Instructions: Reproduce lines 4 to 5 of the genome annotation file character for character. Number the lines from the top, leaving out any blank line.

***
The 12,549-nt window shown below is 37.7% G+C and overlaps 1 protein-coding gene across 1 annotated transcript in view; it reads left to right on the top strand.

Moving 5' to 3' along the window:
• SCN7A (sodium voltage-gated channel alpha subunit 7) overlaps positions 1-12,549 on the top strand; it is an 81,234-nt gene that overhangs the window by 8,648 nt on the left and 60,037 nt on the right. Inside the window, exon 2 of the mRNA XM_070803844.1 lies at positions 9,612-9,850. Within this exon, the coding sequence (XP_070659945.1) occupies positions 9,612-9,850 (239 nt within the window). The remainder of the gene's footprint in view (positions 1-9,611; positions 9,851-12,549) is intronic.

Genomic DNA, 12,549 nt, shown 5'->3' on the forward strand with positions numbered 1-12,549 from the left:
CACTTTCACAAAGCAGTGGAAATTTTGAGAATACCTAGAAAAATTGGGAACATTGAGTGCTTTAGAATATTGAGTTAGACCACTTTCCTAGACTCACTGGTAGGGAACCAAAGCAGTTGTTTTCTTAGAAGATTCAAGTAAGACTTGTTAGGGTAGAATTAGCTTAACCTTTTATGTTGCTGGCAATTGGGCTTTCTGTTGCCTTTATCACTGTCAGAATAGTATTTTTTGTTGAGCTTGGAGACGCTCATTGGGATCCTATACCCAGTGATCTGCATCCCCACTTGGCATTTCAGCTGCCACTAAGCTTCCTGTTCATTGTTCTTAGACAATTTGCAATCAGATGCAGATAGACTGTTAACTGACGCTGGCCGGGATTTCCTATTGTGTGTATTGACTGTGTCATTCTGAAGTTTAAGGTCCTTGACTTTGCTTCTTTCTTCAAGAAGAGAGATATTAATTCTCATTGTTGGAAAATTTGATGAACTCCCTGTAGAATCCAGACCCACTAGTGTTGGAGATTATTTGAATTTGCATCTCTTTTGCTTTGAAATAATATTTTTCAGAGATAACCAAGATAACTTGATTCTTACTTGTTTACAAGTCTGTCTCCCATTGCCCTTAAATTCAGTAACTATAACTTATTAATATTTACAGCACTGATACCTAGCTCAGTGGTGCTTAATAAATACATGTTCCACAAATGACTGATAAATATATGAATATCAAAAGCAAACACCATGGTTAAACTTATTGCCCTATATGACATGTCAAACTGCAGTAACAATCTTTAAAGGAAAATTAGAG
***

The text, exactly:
Genomic DNA, 12,549 nt, shown 5'->3' on the forward strand with positions numbered 1-12,549 from the left:
CACTTTCACAAAGCAGTGGAAATTTTGAGAATACCTAGAAAAATTGGGAACATTGAGTGCTTTAGAATATTGAGTTAGACCACTTTCCTAGACTCACTGGTAGGGAACCAAAGCAGTTGTTTTCTTAGAAGATTCAAGTAAGACTTGTTAGGGTAGAATTAGCTTAACCTTTTATGTTGCTGGCAATTGGGCTTTCTGTTGCCTTTATCACTGTCAGAATAGTATTTTTTGTTGAGCTTGGAGACGCTCATTGGGATCCTATACCCAGTGATCTGCATCCCCACTTGGCATTTCAGCTGCCACTAAGCTTCCTGTTCATTGTTCTTAGACAATTTGCAATCAGATGCAGATAGACTGTTAACTGACGCTGGCCGGGATTTCCTATTGTGTGTATTGACTGTGTCATTCTGAAGTTTAAGGTCCTTGACTTTGCTTCTTTCTTCAAGAAGAGAGATATTAATTCTCATTGTTGGAAAATTTGATGAACTCCCTGTAGAATCCAGACCCACTAGTGTTGGAGATTATTTGAATTTGCATCTCTTTTGCTTTGAAATAATATTTTTCAGAGATAACCAAGATAACTTGATTCTTACTTGTTTACAAGTCTGTCTCCCATTGCCCTTAAATTCAGTAACTATAACTTATTAATATTTACAGCACTGATACCTAGCTCAGTGGTGCTTAATAAATACATGTTCCACAAATGACTGATAAATATATGAATATCAAAAGCAAACACCATGGTTAAACTTATTGCCCTATATGACATGTCAAACTGCAGTAACAATCTTTAAAGGAAAATTAGAG